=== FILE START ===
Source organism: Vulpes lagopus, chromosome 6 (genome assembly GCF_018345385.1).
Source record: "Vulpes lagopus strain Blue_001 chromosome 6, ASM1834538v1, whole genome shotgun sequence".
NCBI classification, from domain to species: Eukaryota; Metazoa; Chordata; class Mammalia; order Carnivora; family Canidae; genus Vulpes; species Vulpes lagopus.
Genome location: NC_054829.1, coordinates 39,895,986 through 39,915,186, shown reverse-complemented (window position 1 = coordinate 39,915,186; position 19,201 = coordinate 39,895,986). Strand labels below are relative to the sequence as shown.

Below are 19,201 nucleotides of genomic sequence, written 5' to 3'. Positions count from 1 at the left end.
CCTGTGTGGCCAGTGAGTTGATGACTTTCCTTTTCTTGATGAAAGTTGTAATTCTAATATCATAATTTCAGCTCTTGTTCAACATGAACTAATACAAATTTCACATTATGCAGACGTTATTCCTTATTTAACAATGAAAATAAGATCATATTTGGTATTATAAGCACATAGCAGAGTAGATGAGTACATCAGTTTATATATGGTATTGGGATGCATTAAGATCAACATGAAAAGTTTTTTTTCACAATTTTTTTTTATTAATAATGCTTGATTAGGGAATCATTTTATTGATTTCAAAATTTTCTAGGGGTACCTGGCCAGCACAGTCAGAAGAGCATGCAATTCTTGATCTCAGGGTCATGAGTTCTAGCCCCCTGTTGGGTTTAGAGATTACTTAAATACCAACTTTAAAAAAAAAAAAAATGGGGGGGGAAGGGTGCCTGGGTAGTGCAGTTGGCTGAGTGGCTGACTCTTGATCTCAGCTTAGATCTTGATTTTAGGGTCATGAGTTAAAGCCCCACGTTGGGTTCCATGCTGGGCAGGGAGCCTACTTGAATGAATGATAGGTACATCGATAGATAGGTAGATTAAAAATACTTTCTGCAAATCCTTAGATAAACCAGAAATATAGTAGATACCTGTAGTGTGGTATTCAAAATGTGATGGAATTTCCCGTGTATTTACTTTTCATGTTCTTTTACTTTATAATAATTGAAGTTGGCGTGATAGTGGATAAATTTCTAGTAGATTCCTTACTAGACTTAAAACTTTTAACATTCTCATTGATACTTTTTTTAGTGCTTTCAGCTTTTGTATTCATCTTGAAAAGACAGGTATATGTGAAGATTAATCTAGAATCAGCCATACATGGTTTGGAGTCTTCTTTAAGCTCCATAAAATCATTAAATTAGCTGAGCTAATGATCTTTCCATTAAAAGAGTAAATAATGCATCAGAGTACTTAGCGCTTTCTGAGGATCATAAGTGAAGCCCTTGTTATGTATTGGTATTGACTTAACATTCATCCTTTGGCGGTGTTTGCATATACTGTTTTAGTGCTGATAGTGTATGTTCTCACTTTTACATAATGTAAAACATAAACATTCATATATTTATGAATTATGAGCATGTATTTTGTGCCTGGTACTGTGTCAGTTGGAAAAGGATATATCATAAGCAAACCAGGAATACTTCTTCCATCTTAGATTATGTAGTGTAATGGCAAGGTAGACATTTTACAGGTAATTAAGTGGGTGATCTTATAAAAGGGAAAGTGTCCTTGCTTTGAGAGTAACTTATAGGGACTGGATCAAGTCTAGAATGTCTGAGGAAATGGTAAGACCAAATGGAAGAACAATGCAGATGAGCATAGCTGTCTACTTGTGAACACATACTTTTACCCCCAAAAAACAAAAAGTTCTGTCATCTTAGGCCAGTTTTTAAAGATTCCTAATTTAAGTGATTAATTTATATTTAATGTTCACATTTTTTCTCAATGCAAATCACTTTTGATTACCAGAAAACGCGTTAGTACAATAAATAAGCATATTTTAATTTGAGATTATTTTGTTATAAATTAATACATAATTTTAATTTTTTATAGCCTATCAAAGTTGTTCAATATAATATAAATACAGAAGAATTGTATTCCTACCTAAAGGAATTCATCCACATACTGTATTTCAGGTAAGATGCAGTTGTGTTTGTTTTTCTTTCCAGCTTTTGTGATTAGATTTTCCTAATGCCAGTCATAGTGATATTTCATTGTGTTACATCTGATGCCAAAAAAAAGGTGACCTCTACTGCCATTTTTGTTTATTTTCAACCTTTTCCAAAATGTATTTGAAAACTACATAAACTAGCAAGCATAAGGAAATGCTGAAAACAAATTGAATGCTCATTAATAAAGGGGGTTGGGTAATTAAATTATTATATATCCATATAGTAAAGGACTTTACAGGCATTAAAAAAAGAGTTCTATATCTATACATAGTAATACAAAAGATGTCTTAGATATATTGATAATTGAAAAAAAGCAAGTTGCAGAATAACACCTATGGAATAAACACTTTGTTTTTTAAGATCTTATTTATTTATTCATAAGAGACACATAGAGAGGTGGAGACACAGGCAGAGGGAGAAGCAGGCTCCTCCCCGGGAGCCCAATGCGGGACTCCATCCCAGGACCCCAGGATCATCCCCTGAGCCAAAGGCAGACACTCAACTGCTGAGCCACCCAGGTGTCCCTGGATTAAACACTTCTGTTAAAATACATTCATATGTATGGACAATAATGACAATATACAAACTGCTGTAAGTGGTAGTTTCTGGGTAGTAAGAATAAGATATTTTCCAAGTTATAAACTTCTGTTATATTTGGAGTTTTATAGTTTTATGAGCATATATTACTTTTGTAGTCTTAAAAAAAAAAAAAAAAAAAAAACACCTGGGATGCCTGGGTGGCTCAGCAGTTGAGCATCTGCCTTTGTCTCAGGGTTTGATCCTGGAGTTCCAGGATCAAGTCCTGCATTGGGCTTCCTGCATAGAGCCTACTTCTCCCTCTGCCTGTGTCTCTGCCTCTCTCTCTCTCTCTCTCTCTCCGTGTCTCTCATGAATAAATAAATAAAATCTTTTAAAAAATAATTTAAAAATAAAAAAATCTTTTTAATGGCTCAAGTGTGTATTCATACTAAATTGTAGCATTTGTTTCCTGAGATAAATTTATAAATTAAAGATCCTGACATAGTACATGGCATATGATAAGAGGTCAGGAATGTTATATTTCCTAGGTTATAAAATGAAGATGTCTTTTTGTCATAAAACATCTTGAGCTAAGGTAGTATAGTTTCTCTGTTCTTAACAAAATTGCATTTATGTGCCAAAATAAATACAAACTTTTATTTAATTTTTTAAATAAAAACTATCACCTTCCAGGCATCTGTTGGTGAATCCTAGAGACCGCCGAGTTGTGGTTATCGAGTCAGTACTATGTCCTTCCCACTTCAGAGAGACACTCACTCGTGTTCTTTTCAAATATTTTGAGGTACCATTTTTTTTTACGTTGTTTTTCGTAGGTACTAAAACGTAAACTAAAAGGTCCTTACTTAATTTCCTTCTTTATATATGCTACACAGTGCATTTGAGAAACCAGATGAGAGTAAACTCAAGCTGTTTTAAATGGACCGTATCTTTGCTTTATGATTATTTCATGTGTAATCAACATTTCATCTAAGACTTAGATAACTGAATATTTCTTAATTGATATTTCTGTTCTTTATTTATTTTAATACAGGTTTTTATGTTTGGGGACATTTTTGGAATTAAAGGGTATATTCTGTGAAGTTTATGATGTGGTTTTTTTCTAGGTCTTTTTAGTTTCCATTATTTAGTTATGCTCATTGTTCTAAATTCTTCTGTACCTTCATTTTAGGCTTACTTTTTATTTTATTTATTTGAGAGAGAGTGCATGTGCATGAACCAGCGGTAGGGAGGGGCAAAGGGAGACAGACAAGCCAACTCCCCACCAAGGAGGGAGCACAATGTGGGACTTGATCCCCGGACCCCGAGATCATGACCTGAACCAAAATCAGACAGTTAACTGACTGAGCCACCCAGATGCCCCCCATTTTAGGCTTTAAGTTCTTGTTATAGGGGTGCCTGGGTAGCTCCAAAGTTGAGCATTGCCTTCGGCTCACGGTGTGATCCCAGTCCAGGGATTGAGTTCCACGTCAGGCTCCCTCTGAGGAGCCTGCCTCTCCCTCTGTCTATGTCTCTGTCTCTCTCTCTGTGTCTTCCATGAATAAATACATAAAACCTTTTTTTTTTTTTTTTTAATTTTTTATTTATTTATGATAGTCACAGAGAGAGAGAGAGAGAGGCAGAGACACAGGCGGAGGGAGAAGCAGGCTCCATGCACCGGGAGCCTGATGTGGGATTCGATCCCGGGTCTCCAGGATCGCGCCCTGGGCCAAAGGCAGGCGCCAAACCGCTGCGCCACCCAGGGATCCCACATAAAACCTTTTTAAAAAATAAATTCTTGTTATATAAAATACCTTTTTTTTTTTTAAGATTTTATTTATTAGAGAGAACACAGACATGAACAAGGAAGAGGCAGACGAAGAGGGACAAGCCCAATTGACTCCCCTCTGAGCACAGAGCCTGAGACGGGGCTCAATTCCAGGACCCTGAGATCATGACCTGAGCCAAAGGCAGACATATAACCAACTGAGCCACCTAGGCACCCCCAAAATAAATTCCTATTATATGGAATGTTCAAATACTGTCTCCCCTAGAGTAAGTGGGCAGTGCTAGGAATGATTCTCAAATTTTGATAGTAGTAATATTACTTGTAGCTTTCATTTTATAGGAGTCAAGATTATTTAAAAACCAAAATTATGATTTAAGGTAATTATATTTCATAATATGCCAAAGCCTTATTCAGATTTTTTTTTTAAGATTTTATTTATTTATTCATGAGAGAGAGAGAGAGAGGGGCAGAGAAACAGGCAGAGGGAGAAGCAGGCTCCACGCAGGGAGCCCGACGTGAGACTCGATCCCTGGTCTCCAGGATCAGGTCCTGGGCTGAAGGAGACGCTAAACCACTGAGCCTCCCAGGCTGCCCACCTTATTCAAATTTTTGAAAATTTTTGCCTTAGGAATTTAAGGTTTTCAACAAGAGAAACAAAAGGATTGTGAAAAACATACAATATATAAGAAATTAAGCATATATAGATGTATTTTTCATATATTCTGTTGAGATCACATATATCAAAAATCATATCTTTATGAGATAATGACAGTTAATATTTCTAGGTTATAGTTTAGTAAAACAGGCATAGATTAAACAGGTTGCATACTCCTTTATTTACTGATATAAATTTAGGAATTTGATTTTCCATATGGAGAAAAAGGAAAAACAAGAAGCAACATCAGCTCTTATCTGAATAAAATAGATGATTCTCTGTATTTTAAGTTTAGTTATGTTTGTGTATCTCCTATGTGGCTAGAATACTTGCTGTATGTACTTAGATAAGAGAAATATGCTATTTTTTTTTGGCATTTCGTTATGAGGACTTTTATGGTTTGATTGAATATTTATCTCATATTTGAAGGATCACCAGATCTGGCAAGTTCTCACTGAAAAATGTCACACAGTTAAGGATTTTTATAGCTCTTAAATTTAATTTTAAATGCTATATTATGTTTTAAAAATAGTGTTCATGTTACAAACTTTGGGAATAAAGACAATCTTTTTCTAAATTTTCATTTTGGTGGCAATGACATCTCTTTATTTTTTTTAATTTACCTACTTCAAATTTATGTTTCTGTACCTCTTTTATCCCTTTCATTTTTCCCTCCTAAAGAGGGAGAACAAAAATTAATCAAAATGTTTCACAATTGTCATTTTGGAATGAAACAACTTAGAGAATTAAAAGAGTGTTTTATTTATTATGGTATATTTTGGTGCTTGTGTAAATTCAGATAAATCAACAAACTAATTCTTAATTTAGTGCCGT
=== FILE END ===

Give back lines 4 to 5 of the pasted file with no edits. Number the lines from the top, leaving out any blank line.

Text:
Genome location: NC_054829.1, coordinates 39,895,986 through 39,915,186, shown reverse-complemented (window position 1 = coordinate 39,915,186; position 19,201 = coordinate 39,895,986). Strand labels below are relative to the sequence as shown.

Below are 19,201 nucleotides of genomic sequence, written 5' to 3'. Positions count from 1 at the left end.